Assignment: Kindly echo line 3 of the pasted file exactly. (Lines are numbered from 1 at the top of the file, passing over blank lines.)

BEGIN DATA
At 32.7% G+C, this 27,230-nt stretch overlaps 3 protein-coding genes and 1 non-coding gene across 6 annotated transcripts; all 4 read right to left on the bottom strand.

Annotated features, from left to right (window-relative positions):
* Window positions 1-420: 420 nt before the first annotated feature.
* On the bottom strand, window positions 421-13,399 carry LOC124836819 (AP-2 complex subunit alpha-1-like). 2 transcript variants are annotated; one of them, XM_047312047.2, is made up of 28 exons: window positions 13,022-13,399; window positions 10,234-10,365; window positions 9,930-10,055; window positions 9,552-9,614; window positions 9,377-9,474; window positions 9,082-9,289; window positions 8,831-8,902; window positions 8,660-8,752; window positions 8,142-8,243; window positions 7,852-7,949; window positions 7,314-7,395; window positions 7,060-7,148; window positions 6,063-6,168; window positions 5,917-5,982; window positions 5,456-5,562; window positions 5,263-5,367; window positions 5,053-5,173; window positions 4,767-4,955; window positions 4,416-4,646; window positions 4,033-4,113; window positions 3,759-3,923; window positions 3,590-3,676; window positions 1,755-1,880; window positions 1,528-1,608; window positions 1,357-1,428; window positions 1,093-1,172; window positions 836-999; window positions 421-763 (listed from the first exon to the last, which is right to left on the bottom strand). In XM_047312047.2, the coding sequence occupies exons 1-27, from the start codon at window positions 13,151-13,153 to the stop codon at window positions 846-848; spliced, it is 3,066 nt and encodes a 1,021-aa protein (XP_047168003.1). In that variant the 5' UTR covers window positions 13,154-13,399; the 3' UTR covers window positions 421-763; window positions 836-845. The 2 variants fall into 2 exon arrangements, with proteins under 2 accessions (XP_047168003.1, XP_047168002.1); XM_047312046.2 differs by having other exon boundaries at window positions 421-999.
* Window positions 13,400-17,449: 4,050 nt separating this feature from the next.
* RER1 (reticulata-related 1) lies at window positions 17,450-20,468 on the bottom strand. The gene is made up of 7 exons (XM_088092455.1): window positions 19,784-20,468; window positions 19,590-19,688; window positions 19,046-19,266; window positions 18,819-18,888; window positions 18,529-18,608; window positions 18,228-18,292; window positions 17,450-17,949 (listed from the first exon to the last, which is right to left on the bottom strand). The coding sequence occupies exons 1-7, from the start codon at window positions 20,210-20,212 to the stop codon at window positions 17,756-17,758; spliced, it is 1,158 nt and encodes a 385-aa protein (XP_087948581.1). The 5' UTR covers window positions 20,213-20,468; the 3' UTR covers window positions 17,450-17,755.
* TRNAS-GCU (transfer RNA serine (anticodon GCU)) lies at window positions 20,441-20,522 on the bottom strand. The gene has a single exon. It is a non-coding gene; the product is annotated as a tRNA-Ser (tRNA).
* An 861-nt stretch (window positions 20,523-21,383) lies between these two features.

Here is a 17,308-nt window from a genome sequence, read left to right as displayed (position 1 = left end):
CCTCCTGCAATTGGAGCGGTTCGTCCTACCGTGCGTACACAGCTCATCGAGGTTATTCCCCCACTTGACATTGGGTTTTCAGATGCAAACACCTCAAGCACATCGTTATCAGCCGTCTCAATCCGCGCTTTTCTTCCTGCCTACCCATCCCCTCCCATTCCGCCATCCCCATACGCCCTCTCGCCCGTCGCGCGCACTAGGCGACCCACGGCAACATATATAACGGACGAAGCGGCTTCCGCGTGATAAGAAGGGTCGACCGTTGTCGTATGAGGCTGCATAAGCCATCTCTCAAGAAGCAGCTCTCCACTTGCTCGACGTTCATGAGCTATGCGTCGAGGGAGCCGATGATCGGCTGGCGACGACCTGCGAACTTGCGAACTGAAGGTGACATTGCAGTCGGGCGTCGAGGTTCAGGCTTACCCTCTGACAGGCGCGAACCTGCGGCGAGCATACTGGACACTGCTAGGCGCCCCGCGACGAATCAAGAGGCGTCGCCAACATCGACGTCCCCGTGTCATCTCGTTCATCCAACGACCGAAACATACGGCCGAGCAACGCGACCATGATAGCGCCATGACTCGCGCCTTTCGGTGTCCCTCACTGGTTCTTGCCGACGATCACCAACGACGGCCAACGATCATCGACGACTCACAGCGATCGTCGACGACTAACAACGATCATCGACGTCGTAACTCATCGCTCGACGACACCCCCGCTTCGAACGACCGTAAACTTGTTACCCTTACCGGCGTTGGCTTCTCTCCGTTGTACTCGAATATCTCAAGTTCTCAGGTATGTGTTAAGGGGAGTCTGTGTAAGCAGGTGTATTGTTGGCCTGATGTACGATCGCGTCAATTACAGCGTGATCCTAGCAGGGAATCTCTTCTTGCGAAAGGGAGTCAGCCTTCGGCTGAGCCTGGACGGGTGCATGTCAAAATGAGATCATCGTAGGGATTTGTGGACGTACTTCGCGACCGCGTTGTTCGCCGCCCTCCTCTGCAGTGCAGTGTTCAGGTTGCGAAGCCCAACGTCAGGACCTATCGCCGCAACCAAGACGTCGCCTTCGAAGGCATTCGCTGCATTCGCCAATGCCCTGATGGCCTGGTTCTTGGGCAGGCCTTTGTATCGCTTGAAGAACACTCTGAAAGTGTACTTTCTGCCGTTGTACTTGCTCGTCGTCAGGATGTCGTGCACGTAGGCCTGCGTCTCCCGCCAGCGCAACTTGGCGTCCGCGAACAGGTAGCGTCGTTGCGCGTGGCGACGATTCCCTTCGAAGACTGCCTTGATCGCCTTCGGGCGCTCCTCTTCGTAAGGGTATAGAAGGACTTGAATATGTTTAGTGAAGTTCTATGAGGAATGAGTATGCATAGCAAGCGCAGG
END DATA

* Window positions 1-420: 420 nt before the first annotated feature.